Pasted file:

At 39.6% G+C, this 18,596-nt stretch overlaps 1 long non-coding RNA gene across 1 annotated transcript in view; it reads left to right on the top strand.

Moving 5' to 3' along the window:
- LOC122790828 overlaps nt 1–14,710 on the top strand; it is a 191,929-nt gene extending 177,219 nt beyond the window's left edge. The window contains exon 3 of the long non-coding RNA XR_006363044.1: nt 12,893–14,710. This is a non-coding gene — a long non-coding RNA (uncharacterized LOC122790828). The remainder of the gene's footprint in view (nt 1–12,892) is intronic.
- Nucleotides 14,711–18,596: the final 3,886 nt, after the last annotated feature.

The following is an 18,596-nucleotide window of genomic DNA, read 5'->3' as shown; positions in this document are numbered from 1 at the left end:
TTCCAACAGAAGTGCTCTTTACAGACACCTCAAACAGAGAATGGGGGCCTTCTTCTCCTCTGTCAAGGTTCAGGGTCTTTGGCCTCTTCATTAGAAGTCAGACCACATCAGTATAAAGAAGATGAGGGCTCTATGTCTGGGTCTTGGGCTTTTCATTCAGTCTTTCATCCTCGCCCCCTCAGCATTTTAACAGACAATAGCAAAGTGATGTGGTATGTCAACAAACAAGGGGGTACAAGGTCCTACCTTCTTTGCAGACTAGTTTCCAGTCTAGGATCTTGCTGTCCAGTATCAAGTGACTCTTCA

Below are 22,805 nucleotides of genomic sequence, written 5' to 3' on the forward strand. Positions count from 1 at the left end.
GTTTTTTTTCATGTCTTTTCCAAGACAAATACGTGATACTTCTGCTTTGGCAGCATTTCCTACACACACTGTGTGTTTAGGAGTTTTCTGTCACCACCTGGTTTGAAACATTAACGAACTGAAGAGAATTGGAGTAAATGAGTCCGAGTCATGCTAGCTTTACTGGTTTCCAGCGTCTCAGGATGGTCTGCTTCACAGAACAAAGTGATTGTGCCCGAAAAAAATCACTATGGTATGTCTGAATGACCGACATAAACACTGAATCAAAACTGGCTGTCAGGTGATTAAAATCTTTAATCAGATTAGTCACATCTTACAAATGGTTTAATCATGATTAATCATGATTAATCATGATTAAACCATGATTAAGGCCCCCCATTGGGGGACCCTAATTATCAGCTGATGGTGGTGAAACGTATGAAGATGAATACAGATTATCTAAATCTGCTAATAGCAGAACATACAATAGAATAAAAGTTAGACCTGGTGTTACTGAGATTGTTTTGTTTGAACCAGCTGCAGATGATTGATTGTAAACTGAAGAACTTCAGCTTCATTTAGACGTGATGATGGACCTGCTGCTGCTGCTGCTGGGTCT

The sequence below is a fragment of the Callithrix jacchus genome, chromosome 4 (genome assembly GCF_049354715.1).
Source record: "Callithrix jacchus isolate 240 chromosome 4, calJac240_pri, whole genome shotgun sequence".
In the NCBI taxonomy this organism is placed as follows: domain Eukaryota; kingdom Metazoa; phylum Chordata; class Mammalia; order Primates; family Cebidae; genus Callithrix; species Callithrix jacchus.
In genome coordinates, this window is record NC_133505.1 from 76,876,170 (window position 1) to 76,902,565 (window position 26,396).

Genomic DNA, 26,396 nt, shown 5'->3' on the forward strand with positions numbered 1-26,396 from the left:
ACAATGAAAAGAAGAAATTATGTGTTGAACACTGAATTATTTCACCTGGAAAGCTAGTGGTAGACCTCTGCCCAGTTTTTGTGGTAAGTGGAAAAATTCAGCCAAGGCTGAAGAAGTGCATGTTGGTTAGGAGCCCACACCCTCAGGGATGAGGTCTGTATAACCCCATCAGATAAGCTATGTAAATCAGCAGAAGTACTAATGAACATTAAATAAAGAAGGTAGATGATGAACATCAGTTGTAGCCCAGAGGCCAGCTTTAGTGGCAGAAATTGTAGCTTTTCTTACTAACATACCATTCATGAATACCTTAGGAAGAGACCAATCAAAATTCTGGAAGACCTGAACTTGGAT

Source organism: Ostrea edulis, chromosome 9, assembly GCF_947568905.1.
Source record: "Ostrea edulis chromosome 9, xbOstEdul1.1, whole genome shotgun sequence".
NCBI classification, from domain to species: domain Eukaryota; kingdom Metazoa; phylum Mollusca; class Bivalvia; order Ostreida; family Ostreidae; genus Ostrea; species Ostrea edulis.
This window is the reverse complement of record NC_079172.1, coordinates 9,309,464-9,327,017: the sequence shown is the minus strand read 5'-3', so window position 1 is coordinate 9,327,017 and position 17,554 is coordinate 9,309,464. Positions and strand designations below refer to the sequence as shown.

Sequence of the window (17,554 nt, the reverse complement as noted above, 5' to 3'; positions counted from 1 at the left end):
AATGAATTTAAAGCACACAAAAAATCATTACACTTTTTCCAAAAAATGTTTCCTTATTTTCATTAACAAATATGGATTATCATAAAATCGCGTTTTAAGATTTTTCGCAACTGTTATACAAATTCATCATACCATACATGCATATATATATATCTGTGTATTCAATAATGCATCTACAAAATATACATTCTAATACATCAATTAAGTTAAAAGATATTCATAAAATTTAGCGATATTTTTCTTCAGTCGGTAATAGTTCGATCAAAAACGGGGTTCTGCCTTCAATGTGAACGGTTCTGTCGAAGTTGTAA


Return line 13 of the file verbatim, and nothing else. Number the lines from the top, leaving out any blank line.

Genomic DNA, 26,396 nt, shown 5'->3' on the forward strand with positions numbered 1-26,396 from the left: